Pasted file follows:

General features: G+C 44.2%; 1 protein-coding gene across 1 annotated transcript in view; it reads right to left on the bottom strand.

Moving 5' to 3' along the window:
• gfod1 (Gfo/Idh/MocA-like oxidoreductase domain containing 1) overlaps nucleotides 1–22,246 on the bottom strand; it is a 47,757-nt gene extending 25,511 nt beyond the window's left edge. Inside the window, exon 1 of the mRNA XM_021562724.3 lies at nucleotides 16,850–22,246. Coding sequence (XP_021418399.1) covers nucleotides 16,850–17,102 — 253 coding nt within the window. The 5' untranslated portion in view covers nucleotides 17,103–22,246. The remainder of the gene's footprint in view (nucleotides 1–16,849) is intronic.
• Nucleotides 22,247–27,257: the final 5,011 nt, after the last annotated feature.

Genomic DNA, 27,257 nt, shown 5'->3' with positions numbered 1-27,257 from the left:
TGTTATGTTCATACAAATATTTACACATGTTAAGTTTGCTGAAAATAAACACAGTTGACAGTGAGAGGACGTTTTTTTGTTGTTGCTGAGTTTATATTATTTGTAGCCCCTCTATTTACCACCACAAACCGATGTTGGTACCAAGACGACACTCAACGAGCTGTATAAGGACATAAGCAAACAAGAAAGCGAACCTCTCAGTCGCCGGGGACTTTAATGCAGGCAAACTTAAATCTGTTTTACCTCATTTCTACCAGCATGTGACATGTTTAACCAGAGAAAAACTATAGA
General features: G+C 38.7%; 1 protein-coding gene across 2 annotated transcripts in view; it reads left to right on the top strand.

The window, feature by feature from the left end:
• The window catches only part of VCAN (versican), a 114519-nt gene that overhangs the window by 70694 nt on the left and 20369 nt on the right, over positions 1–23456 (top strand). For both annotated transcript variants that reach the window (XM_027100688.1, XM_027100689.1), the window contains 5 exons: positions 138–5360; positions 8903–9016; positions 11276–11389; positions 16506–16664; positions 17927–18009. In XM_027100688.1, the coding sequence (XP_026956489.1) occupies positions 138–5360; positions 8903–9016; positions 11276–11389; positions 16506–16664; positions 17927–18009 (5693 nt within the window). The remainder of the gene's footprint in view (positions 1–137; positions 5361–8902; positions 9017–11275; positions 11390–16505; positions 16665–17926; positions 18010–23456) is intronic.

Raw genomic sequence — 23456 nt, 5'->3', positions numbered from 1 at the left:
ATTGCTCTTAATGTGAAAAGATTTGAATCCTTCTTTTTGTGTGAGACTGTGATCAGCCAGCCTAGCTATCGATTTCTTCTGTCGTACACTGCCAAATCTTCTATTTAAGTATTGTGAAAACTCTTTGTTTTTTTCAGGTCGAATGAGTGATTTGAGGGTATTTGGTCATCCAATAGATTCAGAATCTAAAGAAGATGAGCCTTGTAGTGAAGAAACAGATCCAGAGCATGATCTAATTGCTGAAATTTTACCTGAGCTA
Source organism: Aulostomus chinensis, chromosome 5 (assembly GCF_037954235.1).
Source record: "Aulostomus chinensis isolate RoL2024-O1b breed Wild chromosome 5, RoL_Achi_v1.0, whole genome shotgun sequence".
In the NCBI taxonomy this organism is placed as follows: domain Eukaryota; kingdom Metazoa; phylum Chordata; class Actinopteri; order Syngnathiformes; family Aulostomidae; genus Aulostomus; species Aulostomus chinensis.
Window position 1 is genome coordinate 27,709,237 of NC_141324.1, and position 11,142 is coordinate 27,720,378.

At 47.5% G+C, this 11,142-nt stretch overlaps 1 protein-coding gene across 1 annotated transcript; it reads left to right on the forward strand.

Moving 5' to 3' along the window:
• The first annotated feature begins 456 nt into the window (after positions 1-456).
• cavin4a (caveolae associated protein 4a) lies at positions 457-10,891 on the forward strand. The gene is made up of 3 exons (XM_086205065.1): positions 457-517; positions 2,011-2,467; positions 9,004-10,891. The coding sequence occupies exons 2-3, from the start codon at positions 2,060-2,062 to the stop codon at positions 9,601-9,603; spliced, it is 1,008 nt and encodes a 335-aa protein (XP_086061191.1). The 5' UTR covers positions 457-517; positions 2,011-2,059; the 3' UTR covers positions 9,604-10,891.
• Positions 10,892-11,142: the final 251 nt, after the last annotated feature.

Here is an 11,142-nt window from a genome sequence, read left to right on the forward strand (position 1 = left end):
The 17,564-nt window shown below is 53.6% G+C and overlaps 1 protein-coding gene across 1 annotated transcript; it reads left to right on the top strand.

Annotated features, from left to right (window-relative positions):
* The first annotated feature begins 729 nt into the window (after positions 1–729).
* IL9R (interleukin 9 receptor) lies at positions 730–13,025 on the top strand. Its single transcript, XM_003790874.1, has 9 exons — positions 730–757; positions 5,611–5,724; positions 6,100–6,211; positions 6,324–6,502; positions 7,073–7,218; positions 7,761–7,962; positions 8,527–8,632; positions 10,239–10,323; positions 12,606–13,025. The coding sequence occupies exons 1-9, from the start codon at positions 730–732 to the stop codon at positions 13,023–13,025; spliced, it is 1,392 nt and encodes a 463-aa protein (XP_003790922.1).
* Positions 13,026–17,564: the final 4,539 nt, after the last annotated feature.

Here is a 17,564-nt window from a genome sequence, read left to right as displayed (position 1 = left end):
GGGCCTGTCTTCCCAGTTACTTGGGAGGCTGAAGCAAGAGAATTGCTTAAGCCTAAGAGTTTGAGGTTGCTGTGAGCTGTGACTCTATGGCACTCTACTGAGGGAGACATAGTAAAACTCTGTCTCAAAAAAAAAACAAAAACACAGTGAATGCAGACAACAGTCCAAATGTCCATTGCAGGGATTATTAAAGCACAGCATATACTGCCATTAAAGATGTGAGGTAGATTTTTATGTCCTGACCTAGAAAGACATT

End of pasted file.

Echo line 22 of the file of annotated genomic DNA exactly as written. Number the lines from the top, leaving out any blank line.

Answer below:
The 17,564-nt window shown below is 53.6% G+C and overlaps 1 protein-coding gene across 1 annotated transcript; it reads left to right on the top strand.